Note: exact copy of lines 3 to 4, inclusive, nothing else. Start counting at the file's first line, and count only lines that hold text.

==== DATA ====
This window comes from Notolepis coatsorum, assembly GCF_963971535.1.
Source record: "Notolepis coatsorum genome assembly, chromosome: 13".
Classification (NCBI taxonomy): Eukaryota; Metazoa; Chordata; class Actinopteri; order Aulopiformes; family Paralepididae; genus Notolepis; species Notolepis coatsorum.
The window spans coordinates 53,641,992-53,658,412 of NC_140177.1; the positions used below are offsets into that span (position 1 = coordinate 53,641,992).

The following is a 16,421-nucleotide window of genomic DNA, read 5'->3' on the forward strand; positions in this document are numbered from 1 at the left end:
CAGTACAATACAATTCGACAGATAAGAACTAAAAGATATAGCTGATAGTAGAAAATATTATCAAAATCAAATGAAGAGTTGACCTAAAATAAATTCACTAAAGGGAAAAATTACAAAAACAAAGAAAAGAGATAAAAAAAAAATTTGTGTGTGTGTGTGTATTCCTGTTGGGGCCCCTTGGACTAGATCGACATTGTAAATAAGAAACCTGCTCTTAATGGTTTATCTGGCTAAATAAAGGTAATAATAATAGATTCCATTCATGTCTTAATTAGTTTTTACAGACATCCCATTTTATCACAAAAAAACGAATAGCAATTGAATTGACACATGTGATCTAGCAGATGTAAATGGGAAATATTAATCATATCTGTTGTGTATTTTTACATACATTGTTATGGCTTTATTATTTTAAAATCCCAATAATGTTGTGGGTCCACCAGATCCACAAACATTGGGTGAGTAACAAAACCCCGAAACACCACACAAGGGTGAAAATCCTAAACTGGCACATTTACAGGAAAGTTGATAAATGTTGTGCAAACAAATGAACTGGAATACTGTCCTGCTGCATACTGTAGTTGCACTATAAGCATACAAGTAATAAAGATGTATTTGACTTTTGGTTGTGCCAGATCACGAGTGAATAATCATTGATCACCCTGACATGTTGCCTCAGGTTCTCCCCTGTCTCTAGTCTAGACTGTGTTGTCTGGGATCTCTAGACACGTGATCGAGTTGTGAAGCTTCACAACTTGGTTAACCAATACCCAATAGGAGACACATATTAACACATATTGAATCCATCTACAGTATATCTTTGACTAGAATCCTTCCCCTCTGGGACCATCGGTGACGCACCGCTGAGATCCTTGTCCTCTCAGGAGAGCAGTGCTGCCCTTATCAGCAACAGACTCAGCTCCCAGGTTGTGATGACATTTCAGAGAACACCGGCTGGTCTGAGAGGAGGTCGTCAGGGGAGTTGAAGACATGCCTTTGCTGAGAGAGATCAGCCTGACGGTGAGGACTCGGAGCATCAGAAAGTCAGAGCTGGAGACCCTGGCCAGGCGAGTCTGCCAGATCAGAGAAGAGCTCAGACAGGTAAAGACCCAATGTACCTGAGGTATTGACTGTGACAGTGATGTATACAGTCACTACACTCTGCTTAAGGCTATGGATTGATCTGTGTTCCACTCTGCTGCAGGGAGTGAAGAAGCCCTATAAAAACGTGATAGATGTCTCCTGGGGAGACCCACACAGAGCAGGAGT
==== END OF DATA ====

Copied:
Classification (NCBI taxonomy): Eukaryota; Metazoa; Chordata; class Actinopteri; order Aulopiformes; family Paralepididae; genus Notolepis; species Notolepis coatsorum.
The window spans coordinates 53,641,992-53,658,412 of NC_140177.1; the positions used below are offsets into that span (position 1 = coordinate 53,641,992).